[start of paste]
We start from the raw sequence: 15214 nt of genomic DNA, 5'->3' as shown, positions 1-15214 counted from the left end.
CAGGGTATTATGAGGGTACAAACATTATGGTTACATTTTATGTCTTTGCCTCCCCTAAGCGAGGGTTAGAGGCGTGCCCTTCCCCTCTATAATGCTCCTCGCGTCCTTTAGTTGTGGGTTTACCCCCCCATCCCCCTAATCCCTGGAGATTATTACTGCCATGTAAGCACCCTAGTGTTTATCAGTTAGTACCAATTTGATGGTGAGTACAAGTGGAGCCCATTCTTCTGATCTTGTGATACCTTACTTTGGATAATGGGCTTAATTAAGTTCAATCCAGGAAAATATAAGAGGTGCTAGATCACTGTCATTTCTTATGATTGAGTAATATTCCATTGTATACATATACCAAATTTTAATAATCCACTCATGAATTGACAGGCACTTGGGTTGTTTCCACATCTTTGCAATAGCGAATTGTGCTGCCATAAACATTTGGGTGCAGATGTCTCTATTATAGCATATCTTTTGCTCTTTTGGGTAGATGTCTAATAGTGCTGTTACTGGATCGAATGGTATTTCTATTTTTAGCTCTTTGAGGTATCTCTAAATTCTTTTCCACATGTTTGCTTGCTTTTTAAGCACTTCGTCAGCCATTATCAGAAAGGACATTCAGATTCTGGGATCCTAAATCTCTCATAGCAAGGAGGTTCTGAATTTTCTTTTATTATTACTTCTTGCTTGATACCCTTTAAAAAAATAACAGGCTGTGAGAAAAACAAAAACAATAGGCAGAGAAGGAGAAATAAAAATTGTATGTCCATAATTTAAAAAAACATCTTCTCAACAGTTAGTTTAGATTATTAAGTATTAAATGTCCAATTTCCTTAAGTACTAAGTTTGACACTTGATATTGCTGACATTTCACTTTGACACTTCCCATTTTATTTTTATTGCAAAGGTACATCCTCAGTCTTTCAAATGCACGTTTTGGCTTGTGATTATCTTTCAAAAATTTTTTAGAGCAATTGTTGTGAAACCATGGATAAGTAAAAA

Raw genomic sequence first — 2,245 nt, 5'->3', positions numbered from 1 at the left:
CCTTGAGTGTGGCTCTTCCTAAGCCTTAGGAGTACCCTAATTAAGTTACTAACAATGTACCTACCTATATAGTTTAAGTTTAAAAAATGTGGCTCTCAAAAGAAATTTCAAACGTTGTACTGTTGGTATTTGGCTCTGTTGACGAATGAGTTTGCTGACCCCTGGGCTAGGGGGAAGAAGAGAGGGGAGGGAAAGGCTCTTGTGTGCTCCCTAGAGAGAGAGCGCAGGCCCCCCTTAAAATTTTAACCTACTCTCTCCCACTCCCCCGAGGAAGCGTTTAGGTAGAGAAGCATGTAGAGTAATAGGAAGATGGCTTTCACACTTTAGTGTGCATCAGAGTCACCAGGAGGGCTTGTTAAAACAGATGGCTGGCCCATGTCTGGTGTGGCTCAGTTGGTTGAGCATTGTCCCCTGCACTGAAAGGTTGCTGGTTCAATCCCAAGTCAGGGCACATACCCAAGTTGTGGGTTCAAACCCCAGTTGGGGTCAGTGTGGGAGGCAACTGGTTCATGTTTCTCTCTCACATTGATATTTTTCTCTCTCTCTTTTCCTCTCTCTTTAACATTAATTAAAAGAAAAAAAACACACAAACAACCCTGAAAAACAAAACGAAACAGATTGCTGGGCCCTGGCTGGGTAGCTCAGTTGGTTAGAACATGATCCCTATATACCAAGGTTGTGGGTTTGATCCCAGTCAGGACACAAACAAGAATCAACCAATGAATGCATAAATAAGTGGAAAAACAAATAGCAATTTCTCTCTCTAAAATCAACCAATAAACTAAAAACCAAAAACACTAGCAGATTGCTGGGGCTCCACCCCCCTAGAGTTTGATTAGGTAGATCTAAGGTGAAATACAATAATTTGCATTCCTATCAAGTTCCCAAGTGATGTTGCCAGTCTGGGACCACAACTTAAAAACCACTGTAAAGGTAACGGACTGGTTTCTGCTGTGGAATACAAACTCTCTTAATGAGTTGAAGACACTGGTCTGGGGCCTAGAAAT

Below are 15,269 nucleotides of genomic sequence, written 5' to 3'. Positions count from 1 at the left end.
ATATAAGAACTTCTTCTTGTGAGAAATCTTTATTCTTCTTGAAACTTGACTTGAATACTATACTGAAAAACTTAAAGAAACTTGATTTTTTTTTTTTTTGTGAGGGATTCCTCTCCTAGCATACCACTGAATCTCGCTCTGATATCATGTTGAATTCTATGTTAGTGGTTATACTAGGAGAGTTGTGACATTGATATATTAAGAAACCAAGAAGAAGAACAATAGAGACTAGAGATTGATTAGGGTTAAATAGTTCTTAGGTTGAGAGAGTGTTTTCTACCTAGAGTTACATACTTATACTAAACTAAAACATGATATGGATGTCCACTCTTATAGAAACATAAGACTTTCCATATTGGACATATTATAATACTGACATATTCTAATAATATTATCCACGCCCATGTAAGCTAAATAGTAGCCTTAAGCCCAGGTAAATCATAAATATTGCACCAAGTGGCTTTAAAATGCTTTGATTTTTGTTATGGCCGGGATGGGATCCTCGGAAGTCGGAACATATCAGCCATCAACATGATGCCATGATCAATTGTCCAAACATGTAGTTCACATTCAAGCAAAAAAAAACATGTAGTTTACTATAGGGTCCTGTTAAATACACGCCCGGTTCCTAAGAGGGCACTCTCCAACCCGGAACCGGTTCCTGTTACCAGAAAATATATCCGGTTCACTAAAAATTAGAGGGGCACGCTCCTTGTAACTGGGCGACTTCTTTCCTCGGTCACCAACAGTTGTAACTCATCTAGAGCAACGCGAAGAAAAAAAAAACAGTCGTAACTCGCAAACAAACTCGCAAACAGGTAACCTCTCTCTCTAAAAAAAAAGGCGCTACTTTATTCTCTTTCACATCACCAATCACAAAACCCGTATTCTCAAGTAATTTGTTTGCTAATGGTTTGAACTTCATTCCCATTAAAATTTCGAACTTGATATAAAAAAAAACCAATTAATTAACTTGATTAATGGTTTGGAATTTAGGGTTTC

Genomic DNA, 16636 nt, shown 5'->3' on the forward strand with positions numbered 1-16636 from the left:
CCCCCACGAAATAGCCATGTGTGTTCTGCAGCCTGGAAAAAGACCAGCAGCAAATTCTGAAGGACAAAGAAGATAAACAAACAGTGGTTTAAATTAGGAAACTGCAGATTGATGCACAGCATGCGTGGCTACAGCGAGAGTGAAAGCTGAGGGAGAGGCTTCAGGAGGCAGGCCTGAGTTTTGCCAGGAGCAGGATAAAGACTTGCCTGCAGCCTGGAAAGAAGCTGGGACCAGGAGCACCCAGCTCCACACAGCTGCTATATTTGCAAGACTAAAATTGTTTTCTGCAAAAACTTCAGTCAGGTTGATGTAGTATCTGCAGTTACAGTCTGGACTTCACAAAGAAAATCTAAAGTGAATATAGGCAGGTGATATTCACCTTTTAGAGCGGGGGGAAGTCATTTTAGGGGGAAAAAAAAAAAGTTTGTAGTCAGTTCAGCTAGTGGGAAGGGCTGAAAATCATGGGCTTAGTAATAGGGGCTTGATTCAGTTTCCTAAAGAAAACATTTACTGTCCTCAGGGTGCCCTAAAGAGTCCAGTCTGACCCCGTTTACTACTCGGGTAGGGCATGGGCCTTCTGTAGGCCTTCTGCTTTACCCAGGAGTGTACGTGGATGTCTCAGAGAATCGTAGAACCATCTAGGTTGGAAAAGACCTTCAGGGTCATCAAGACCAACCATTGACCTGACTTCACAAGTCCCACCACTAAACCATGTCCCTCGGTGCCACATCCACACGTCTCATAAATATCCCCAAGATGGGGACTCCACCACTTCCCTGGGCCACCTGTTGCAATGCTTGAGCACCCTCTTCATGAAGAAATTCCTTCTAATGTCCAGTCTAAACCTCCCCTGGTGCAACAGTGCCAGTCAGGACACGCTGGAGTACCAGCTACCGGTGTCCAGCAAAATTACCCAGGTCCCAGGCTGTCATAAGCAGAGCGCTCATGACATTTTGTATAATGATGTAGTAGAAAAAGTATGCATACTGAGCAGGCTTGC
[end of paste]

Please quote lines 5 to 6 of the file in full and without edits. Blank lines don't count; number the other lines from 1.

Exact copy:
Below are 15,269 nucleotides of genomic sequence, written 5' to 3'. Positions count from 1 at the left end.
ATATAAGAACTTCTTCTTGTGAGAAATCTTTATTCTTCTTGAAACTTGACTTGAATACTATACTGAAAAACTTAAAGAAACTTGATTTTTTTTTTTTTTGTGAGGGATTCCTCTCCTAGCATACCACTGAATCTCGCTCTGATATCATGTTGAATTCTATGTTAGTGGTTATACTAGGAGAGTTGTGACATTGATATATTAAGAAACCAAGAAGAAGAACAATAGAGACTAGAGATTGATTAGGGTTAAATAGTTCTTAGGTTGAGAGAGTGTTTTCTACCTAGAGTTACATACTTATACTAAACTAAAACATGATATGGATGTCCACTCTTATAGAAACATAAGACTTTCCATATTGGACATATTATAATACTGACATATTCTAATAATATTATCCACGCCCATGTAAGCTAAATAGTAGCCTTAAGCCCAGGTAAATCATAAATATTGCACCAAGTGGCTTTAAAATGCTTTGATTTTTGTTATGGCCGGGATGGGATCCTCGGAAGTCGGAACATATCAGCCATCAACATGATGCCATGATCAATTGTCCAAACATGTAGTTCACATTCAAGCAAAAAAAAACATGTAGTTTACTATAGGGTCCTGTTAAATACACGCCCGGTTCCTAAGAGGGCACTCTCCAACCCGGAACCGGTTCCTGTTACCAGAAAATATATCCGGTTCACTAAAAATTAGAGGGGCACGCTCCTTGTAACTGGGCGACTTCTTTCCTCGGTCACCAACAGTTGTAACTCATCTAGAGCAACGCGAAGAAAAAAAAAACAGTCGTAACTCGCAAACAAACTCGCAAACAGGTAACCTCTCTCTCTAAAAAAAAAGGCGCTACTTTATTCTCTTTCACATCACCAATCACAAAACCCGTATTCTCAAGTAATTTGTTTGCTAATGGTTTGAACTTCATTCCCATTAAAATTTCGAACTTGATATAAAAAAAAACCAATTAATTAACTTGATTAATGGTTTGGAATTTAGGGTTTC